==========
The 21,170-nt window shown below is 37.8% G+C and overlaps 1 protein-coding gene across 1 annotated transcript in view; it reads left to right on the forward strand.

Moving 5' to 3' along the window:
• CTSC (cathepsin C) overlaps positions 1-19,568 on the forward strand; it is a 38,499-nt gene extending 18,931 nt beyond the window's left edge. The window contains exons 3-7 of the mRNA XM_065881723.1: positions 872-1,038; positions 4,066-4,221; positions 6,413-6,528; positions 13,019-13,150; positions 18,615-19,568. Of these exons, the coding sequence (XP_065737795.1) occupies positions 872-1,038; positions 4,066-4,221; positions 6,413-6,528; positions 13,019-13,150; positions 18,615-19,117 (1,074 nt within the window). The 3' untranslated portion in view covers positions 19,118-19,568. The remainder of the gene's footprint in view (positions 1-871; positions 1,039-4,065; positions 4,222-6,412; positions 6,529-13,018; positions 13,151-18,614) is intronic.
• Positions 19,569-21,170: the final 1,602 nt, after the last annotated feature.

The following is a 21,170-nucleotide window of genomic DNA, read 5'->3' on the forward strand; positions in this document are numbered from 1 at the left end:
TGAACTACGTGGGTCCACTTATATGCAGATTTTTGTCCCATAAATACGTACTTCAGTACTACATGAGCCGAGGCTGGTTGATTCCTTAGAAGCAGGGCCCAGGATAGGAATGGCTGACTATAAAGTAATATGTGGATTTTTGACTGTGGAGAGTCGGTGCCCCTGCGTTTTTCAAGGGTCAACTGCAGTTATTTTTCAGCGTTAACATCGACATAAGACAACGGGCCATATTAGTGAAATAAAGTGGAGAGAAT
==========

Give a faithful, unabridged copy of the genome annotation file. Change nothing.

The 21,170-nt window shown below is 37.8% G+C and overlaps 1 protein-coding gene across 1 annotated transcript in view; it reads left to right on the forward strand.

Moving 5' to 3' along the window:
• CTSC (cathepsin C) overlaps positions 1-19,568 on the forward strand; it is a 38,499-nt gene extending 18,931 nt beyond the window's left edge. The window contains exons 3-7 of the mRNA XM_065881723.1: positions 872-1,038; positions 4,066-4,221; positions 6,413-6,528; positions 13,019-13,150; positions 18,615-19,568. Of these exons, the coding sequence (XP_065737795.1) occupies positions 872-1,038; positions 4,066-4,221; positions 6,413-6,528; positions 13,019-13,150; positions 18,615-19,117 (1,074 nt within the window). The 3' untranslated portion in view covers positions 19,118-19,568. The remainder of the gene's footprint in view (positions 1-871; positions 1,039-4,065; positions 4,222-6,412; positions 6,529-13,018; positions 13,151-18,614) is intronic.
• Positions 19,569-21,170: the final 1,602 nt, after the last annotated feature.

The following is a 21,170-nucleotide window of genomic DNA, read 5'->3' on the forward strand; positions in this document are numbered from 1 at the left end:
TGAACTACGTGGGTCCACTTATATGCAGATTTTTGTCCCATAAATACGTACTTCAGTACTACATGAGCCGAGGCTGGTTGATTCCTTAGAAGCAGGGCCCAGGATAGGAATGGCTGACTATAAAGTAATATGTGGATTTTTGACTGTGGAGAGTCGGTGCCCCTGCGTTTTTCAAGGGTCAACTGCAGTTATTTTTCAGCGTTAACATCGACATAAGACAACGGGCCATATTAGTGAAATAAAGTGGAGAGAAT